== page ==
Researchers from Texas A&M and Brigham Young Universities have determined that Sarbanes-Oxley's auditor independence requirements may have increased companies' accounting risk.
According to CFO.com. Douglas Prawitt, an accounting professor at Brigham Young University, David Wood, a visiting instructor at Brigham Young, and Nathan Sharp, assistant accounting professor at Texas A&M University, looked at 166 public companies between 2000 and 2002, right before Sarbanes-Oxley was enacted. They found that those who performed a company's internal audits had knowledge of the company that helped them to report external audits more accurately.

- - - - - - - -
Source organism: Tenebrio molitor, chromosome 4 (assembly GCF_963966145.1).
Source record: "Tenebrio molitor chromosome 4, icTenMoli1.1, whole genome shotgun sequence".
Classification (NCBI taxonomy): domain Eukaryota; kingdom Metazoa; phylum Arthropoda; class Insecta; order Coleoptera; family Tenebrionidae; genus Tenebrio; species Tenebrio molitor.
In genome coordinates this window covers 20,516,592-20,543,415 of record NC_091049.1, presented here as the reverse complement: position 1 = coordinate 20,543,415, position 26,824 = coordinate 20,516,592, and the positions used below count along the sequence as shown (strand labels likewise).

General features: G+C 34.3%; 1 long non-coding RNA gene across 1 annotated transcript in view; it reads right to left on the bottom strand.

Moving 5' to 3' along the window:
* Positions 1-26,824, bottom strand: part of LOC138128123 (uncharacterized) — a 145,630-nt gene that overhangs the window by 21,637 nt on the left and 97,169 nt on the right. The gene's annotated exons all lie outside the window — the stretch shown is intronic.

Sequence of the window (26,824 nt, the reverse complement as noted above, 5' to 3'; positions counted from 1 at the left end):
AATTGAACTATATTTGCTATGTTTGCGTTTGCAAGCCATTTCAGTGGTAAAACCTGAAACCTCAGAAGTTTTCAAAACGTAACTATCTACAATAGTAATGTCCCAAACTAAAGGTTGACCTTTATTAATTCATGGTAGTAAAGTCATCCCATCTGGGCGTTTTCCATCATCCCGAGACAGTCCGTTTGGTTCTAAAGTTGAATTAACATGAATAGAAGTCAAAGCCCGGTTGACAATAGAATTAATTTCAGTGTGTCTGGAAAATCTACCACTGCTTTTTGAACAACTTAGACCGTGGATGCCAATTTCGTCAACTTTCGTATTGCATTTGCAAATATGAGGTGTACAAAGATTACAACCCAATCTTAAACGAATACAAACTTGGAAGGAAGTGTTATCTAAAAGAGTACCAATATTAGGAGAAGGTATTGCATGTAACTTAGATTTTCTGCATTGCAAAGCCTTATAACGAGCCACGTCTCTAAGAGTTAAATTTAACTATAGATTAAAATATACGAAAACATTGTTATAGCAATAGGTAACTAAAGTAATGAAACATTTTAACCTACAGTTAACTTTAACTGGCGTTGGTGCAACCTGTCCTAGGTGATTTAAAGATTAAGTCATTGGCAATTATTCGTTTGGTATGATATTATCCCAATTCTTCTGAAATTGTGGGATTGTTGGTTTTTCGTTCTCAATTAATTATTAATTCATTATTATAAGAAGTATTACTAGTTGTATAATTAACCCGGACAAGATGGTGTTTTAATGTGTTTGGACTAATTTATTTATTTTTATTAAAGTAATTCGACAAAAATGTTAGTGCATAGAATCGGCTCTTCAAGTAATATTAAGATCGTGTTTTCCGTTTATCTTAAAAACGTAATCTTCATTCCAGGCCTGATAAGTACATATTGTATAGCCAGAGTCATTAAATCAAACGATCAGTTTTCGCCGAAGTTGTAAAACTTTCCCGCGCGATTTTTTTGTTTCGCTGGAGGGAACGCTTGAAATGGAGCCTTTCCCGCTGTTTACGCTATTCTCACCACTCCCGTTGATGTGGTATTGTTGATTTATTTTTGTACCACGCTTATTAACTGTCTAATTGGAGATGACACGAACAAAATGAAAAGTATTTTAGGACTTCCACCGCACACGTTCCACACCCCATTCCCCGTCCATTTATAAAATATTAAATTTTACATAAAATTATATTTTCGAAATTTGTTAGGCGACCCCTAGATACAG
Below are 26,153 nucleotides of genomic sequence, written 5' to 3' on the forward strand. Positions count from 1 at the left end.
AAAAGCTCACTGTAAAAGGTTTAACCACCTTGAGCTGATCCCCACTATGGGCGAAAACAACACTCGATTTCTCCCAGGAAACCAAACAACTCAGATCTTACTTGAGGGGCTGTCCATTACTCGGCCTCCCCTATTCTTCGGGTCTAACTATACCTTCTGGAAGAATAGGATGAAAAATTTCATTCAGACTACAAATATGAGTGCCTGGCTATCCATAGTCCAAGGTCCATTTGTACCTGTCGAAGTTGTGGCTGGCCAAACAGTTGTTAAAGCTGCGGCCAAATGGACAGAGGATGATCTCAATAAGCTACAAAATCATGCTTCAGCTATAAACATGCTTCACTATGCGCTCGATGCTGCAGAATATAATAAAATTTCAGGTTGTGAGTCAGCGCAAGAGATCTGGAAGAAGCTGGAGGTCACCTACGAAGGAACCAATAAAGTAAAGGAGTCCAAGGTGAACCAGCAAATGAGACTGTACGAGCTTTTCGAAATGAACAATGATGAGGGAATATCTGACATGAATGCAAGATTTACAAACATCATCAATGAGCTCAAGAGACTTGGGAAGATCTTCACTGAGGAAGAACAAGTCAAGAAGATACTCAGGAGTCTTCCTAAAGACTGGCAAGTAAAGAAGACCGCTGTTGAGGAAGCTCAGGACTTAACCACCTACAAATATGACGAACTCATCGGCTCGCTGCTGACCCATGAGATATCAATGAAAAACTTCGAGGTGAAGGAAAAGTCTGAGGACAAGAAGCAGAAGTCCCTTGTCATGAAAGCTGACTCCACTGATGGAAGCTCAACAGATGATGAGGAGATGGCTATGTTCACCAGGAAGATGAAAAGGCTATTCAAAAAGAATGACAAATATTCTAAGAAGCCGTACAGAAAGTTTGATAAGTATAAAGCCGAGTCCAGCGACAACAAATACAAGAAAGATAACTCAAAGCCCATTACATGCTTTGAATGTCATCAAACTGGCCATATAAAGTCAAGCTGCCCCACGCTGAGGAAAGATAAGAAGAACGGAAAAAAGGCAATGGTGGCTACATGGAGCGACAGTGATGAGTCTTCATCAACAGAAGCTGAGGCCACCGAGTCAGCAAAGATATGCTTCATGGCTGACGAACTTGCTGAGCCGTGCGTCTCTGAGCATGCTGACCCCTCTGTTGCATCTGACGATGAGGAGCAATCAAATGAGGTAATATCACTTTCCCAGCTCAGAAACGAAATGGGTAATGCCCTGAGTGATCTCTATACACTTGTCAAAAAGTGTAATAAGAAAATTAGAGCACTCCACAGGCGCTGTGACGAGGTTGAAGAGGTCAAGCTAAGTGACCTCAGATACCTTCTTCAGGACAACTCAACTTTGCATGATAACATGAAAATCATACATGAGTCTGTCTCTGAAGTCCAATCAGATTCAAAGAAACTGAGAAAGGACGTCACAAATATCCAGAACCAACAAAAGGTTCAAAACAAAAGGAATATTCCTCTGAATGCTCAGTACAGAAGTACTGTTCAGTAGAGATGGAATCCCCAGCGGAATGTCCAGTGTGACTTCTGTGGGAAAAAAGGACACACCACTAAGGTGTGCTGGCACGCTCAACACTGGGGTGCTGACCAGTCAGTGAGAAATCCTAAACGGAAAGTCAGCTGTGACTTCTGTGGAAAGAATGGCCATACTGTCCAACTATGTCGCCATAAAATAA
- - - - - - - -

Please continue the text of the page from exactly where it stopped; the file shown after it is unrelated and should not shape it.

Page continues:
But the Institute of Internal Auditors cautions that internal auditors should be working in house, and doing more with a company than testing controls and validating results. "They're also looking at operational risks, compliance risks, business and strategic risks," says IIA President Richard Chambers.